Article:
Papilio androgeus

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Androgeus swallowtail
Queen Page butterfly (Papilio androgeus), ventral.jpg
Male, underside
Papilio androgeus3.jpg
Male, topside
Scientific classification edit
Kingdom: Animalia
Phylum: Euarthropoda
Class: Insecta
Order: Lepidoptera
Family: Papilionidae
Genus: Papilio
Species: P. androgeus
Binomial name
Papilio androgeus
Cramer, [1775]
  • Calaides androgeus
  • Heraclides androgeus
  • Papilio laodocus Fabricius, 1793
  • Papilio epidaurus Godman & Salvin, [1890]
  • Papilio altheae Fabricius, 1938 (preocc., repl. name)
  • Papilio hibisci Fabricius, 1938 (repl. name)
  • Papilio androgeos
  • Papilio piranthus Cramer, 1779
  • Papilio polycaon Cramer, 1779

Papilio androgeus, the Androgeus swallowtail, queen page, or queen swallowtail, is a butterfly of the family Papilionidae. It is found from Mexico to Argentina with a small population in southern Florida.


The sexes are different and the female occurs in many districts in two forms. Tail narrow, pointed. Hindwing above with narrow bluish submarginal crescents, beneath with a regular row of reddish yellow crescents between cell and outer margin.

Female-f. androgeus Cr. has on the forewing two large yellow patches, sometimes also a small spot; in the female-f. piranthus these spots are wanting or are merely indicated, the metallic scaling of the hindwing is not dense and extends into the cell.[1]

The wingspan is 134–140 mm.


Adults are on wing from April to October in multiple generations per year.

The larvae feed on the leaves of Zanthoxylum elephantiasis, Citrus reticulata, and Citrus sinensis. Adults feed on nectar of various flowers.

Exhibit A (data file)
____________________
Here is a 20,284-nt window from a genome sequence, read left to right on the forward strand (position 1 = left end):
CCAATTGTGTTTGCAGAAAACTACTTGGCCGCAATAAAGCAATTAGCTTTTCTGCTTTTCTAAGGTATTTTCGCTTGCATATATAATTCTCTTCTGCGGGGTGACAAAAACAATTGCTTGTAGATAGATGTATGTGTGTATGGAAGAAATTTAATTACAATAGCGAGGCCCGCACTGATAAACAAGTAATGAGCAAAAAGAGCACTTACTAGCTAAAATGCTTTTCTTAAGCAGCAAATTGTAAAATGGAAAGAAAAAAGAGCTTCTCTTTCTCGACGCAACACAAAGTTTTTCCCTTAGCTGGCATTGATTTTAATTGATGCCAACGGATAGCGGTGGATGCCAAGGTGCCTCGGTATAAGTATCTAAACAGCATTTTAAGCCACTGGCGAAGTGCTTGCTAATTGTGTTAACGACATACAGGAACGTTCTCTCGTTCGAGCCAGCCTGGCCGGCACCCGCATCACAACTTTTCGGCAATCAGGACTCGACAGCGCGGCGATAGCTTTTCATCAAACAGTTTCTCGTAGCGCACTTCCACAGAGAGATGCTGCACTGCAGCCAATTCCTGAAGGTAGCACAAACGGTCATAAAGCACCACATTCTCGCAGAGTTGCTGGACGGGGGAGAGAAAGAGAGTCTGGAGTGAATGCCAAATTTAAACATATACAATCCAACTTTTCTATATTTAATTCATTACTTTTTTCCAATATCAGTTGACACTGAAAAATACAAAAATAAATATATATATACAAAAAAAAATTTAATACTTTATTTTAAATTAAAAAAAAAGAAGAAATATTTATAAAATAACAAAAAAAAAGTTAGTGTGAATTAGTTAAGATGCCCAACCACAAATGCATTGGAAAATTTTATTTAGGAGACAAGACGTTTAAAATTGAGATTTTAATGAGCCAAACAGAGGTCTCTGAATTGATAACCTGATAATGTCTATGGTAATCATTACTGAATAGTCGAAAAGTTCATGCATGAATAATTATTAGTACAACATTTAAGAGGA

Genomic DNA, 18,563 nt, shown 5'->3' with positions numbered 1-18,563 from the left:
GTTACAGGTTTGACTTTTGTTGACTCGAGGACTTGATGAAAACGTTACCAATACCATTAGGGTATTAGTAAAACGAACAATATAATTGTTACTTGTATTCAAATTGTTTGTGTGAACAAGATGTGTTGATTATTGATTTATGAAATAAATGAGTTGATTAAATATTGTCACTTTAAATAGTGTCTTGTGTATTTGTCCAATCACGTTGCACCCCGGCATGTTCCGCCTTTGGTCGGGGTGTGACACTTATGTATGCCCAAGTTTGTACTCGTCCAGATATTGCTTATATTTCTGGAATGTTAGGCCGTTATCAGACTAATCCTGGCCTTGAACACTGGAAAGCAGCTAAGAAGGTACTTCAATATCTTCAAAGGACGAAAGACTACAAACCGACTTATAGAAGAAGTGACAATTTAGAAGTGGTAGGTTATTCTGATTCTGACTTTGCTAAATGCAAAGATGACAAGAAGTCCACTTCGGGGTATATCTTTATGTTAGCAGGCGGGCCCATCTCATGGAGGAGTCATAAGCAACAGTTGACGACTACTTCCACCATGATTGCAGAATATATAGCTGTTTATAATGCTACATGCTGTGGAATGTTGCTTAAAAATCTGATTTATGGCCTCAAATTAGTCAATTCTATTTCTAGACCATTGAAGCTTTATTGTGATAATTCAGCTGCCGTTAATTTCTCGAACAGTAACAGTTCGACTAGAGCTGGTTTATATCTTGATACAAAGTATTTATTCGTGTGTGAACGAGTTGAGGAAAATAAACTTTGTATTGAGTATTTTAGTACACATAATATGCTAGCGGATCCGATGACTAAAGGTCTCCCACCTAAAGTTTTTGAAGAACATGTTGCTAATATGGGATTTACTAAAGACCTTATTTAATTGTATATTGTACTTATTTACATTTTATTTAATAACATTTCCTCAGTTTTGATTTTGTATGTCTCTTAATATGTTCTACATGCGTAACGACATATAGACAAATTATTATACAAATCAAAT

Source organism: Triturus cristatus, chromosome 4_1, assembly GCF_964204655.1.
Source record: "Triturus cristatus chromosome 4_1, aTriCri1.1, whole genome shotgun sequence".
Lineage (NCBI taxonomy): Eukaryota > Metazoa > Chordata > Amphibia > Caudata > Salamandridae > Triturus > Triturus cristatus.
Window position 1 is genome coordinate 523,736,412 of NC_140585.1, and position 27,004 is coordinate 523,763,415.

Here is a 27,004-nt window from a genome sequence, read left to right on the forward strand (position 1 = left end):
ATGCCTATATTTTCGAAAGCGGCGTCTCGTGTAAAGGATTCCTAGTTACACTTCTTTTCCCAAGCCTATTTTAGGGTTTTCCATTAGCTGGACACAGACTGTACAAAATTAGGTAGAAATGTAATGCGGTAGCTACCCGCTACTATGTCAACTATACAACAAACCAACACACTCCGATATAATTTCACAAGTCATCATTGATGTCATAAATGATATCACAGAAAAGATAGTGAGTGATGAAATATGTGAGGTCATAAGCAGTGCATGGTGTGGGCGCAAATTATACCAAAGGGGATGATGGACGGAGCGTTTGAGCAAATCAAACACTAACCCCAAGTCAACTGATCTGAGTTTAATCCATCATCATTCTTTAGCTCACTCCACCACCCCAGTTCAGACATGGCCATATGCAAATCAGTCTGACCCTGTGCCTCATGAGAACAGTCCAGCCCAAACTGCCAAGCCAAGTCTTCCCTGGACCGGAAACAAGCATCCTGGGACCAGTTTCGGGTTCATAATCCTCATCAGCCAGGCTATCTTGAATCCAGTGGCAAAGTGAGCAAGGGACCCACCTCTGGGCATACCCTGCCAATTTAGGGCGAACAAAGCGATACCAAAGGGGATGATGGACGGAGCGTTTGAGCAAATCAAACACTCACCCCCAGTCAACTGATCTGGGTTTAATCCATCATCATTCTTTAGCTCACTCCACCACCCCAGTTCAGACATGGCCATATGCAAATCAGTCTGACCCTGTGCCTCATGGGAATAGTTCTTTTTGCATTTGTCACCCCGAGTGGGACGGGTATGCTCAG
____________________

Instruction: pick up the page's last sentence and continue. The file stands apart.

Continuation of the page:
• Papilio androgeus androgeus – (Suriname, Colombia, Ecuador to Bolivia, Brazil (Amazonas, Pará, Mato Grosso))
  • Papilio androgeus epidaurus Godman & Salvin, 1890 – (Florida, Mexico, Panama, Cuba to Santa Lucia) male: the yellow area very broad: female: forewing with indications of a yellow band outside the cell; the grey-blue scaling on the hindwing dense.
  • Papilio androgeus laodocus (Fabricius, 1793) – (Brazil (Minas Gerais, Paraná), Paraguay, Argentina) the yellow area of the male is pale, the small spots placed before the extremity of the cell are smaller and often entirely wanting. Only one female-f. known; this is similar to the female-f. androgeus of the nominate subspecies, but the upper yellow spot is smaller than the second.


Neotropical ecozone.


Generally common and not so far threatened. Tolerant of open areas and secondary growth. Found in Palo Verde National Park


  1. ^ Jordan, K. , in Seitz, A. ( 1907) . The Macrolepidoptera of the World. 5: The Macrolepidoptera of the American faunistic region. Papilionidae 1-45
  • Lewis, H. L. (1974). Butterflies of the World ISBN 0-245-52097-X Page 24, figures 11 (female), 12 (male).

External links[edit]